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Artist: Freelance Whales Album: Weathervanes

Year: 2009
Duration: 45:30

Weathervanes Album: A Critical Review of Freelance Whales' Debut

If you're a fan of indie-folk or indie-pop music, then you might have heard of the Freelance Whales. This music group hails from New York City, and they've released several albums that are well-received by critics. Their debut album, Weathervanes, is often regarded as the best album in their music careers. In this critical review, we'll take a look at the music genre of this album, the band's brief history, the best songs, the most innovative parts, and a critique of the album.

Before we dive into the details of the album, let's first talk about the Freelance Whales. This band was formed in 2008, and they quickly gained a following through their live performances in the New York City subway system. They describe their music as baroque-pop, a mix of folk, indie, and electronic music. They released Weathervanes in 2009, and it was produced by Greenhouse Studios. The album is an excellent example of their unique sound, with catchy melodies, intricate harmonies, and poetic lyrics.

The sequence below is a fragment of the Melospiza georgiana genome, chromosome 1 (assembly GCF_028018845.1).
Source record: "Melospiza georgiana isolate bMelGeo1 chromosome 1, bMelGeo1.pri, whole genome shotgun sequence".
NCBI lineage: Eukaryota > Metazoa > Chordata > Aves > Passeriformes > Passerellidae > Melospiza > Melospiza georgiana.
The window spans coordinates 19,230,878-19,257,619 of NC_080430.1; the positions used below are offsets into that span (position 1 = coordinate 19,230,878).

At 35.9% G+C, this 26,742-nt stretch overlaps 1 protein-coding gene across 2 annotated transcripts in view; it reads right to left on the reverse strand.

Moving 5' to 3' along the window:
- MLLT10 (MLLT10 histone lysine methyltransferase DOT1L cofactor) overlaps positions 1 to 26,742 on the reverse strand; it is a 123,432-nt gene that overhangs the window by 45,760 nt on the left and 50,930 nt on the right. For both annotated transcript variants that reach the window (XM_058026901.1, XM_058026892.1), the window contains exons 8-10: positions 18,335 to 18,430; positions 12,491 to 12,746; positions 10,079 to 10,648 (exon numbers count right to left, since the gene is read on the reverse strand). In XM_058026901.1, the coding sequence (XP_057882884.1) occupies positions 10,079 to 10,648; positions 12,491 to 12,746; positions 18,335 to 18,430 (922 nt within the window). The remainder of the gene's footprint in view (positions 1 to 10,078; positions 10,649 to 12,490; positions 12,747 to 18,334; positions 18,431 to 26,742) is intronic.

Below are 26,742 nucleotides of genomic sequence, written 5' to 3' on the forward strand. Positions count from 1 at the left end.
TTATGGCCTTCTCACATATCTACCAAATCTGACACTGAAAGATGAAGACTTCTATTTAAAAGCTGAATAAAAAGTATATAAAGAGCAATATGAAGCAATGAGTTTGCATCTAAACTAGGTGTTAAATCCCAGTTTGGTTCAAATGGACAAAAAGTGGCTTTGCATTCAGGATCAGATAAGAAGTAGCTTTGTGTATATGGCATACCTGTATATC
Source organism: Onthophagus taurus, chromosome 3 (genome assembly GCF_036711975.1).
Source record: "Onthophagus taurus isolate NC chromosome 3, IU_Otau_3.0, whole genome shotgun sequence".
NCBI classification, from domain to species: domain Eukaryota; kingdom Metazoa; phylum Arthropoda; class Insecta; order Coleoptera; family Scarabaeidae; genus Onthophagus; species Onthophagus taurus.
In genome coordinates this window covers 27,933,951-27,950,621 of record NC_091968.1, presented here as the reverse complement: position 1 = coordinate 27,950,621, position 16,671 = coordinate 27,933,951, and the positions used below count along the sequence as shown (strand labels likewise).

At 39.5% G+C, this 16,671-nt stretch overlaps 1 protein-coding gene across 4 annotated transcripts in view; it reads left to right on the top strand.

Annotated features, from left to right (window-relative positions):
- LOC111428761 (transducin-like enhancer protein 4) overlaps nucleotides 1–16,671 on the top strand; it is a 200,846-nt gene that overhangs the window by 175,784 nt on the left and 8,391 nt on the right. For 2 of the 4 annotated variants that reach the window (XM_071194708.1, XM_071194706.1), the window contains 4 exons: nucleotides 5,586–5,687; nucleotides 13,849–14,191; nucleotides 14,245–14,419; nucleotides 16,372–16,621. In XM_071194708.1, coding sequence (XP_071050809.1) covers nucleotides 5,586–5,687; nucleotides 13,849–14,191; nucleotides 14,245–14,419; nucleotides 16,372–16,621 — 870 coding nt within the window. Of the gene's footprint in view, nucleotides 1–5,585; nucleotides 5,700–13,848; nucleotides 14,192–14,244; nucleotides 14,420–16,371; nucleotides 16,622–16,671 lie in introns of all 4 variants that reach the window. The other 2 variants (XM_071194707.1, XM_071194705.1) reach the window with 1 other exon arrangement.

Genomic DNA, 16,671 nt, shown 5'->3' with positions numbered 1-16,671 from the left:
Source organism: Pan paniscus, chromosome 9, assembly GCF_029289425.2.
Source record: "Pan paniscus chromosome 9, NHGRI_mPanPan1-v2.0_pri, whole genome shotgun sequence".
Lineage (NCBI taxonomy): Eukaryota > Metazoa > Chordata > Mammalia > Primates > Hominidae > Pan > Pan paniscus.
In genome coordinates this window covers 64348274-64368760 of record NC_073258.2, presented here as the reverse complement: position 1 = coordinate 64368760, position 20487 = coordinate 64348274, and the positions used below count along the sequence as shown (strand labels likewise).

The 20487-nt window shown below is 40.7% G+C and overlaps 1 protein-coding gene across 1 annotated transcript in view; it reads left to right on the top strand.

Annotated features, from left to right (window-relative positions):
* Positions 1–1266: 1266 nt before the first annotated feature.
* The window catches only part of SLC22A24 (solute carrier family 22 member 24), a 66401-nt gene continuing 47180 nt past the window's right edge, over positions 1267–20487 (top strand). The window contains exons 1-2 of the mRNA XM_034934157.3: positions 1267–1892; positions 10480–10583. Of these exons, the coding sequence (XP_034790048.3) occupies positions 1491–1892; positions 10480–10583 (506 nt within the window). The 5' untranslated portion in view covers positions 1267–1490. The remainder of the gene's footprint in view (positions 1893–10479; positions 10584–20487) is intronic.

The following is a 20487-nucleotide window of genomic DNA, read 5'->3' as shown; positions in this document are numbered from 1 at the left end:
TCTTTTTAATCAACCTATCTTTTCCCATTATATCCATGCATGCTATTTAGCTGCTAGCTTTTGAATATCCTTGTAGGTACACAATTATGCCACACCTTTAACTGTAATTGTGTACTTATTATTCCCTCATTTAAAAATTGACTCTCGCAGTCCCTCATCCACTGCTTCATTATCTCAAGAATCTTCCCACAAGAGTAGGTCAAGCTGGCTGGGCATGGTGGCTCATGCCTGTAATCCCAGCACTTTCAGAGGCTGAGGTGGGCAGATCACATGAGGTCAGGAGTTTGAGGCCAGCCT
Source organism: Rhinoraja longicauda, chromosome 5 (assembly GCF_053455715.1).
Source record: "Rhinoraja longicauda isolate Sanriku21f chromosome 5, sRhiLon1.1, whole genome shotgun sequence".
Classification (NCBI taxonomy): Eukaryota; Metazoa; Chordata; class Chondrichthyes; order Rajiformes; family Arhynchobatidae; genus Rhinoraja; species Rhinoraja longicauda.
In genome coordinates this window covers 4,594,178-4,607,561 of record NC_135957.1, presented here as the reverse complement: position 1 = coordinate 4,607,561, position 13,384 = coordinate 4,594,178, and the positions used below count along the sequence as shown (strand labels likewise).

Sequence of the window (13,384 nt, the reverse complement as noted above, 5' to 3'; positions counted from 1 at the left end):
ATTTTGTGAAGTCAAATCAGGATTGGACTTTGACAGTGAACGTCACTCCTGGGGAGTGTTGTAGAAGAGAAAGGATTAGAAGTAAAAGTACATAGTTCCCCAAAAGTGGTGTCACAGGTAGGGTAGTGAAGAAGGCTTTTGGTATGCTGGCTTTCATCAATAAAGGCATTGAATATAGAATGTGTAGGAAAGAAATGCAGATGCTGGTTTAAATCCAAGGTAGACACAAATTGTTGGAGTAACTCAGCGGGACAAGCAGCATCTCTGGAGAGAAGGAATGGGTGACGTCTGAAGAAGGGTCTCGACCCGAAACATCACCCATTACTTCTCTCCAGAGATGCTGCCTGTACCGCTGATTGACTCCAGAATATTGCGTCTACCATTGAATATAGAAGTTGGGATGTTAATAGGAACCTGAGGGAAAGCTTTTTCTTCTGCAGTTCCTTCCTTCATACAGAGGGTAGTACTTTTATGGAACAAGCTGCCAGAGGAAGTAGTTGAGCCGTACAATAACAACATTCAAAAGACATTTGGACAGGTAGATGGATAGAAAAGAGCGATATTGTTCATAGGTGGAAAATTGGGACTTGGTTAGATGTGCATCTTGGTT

Weathervanes features ten tracks, with each song telling a story about love, life, and introspection. The album opens with Generator ^ First Floor, an upbeat and energetic track that features keyboard and guitar riffs that will make you feel like dancing. The third track, Hannah, is a standout, with its haunting melody and poignant lyrics about the loss of a loved one. The next track, Deadly Ocean, follows a similar theme of loss but uses a more upbeat tempo and instrumentation.

One of the most innovative parts of Weathervanes is the use of unique instruments, such as the banjo, glockenspiel, and harmonium. These instruments add depth and texture to the music, creating a whimsical and dreamy atmosphere. For example, the banjo is used in Generator ^ Second Floor, where it creates a folksy and rustic vibe that complements the song's lyrics about living off the grid.

Despite the album's strengths, there are a few shortcomings. Some of the tracks, such as Starring and Kilojoules, don't have the same impact as some of the other tracks. They feel rushed and lack the attention to detail that is present in other songs. Some of the lyrics also feel forced and cliché, such as in Ghosting, where the repetitive chorus feels uninspired.

In conclusion, Weathervanes is an excellent debut album from the Freelance Whales. It showcases their unique sound and offers a glimpse into their musical world. The band's use of unique instruments, intricate harmonies, and poetic lyrics make this album worth listening to. While there are a few shortcomings, this album is still a must-listen for fans of indie-folk and indie-pop music. If you haven't listened to Weathervanes yet, give it a listen, and you won't regret it!